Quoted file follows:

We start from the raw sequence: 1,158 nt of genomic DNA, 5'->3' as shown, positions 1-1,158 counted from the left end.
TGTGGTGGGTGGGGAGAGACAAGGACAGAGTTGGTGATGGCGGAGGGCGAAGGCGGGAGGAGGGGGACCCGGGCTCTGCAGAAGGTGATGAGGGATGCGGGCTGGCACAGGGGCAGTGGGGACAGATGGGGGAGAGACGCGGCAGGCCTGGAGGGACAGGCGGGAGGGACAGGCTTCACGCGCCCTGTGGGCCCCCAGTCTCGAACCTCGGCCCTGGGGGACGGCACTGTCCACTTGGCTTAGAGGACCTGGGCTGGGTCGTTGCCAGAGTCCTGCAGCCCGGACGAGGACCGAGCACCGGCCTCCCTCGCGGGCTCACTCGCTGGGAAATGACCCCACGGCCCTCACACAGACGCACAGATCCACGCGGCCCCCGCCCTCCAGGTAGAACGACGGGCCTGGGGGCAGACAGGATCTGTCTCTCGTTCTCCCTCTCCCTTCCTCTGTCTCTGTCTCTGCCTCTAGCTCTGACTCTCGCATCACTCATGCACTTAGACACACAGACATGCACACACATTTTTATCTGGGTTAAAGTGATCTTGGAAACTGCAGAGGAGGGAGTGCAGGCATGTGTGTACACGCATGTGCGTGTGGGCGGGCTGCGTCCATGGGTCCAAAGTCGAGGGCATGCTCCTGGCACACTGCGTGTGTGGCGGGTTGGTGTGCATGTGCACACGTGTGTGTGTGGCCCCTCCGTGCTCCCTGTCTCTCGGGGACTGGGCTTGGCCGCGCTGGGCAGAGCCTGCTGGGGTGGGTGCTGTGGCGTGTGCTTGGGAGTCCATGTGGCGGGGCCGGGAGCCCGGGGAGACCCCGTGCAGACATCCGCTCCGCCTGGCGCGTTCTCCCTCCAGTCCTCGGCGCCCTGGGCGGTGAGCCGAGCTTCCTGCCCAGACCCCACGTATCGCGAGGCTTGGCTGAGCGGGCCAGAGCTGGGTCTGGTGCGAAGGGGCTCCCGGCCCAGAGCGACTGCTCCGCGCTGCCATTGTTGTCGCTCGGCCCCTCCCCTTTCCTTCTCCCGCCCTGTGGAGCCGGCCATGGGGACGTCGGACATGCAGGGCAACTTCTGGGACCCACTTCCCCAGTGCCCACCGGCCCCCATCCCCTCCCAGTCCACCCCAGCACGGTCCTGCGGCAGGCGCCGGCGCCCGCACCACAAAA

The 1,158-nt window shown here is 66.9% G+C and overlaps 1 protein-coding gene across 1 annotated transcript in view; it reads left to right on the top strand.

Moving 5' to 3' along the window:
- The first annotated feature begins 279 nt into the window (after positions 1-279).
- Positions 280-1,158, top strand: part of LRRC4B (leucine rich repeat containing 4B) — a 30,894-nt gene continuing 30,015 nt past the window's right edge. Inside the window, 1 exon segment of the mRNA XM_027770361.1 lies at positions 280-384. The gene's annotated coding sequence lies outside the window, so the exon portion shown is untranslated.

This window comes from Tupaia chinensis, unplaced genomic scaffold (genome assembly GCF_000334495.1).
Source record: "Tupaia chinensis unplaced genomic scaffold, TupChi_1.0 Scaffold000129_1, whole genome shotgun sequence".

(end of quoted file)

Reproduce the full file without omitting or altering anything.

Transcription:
We start from the raw sequence: 1,158 nt of genomic DNA, 5'->3' as shown, positions 1-1,158 counted from the left end.
TGTGGTGGGTGGGGAGAGACAAGGACAGAGTTGGTGATGGCGGAGGGCGAAGGCGGGAGGAGGGGGACCCGGGCTCTGCAGAAGGTGATGAGGGATGCGGGCTGGCACAGGGGCAGTGGGGACAGATGGGGGAGAGACGCGGCAGGCCTGGAGGGACAGGCGGGAGGGACAGGCTTCACGCGCCCTGTGGGCCCCCAGTCTCGAACCTCGGCCCTGGGGGACGGCACTGTCCACTTGGCTTAGAGGACCTGGGCTGGGTCGTTGCCAGAGTCCTGCAGCCCGGACGAGGACCGAGCACCGGCCTCCCTCGCGGGCTCACTCGCTGGGAAATGACCCCACGGCCCTCACACAGACGCACAGATCCACGCGGCCCCCGCCCTCCAGGTAGAACGACGGGCCTGGGGGCAGACAGGATCTGTCTCTCGTTCTCCCTCTCCCTTCCTCTGTCTCTGTCTCTGCCTCTAGCTCTGACTCTCGCATCACTCATGCACTTAGACACACAGACATGCACACACATTTTTATCTGGGTTAAAGTGATCTTGGAAACTGCAGAGGAGGGAGTGCAGGCATGTGTGTACACGCATGTGCGTGTGGGCGGGCTGCGTCCATGGGTCCAAAGTCGAGGGCATGCTCCTGGCACACTGCGTGTGTGGCGGGTTGGTGTGCATGTGCACACGTGTGTGTGTGGCCCCTCCGTGCTCCCTGTCTCTCGGGGACTGGGCTTGGCCGCGCTGGGCAGAGCCTGCTGGGGTGGGTGCTGTGGCGTGTGCTTGGGAGTCCATGTGGCGGGGCCGGGAGCCCGGGGAGACCCCGTGCAGACATCCGCTCCGCCTGGCGCGTTCTCCCTCCAGTCCTCGGCGCCCTGGGCGGTGAGCCGAGCTTCCTGCCCAGACCCCACGTATCGCGAGGCTTGGCTGAGCGGGCCAGAGCTGGGTCTGGTGCGAAGGGGCTCCCGGCCCAGAGCGACTGCTCCGCGCTGCCATTGTTGTCGCTCGGCCCCTCCCCTTTCCTTCTCCCGCCCTGTGGAGCCGGCCATGGGGACGTCGGACATGCAGGGCAACTTCTGGGACCCACTTCCCCAGTGCCCACCGGCCCCCATCCCCTCCCAGTCCACCCCAGCACGGTCCTGCGGCAGGCGCCGGCGCCCGCACCACAAAA

The 1,158-nt window shown here is 66.9% G+C and overlaps 1 protein-coding gene across 1 annotated transcript in view; it reads left to right on the top strand.

Moving 5' to 3' along the window:
- The first annotated feature begins 279 nt into the window (after positions 1-279).
- Positions 280-1,158, top strand: part of LRRC4B (leucine rich repeat containing 4B) — a 30,894-nt gene continuing 30,015 nt past the window's right edge. Inside the window, 1 exon segment of the mRNA XM_027770361.1 lies at positions 280-384. The gene's annotated coding sequence lies outside the window, so the exon portion shown is untranslated.

This window comes from Tupaia chinensis, unplaced genomic scaffold (genome assembly GCF_000334495.1).
Source record: "Tupaia chinensis unplaced genomic scaffold, TupChi_1.0 Scaffold000129_1, whole genome shotgun sequence".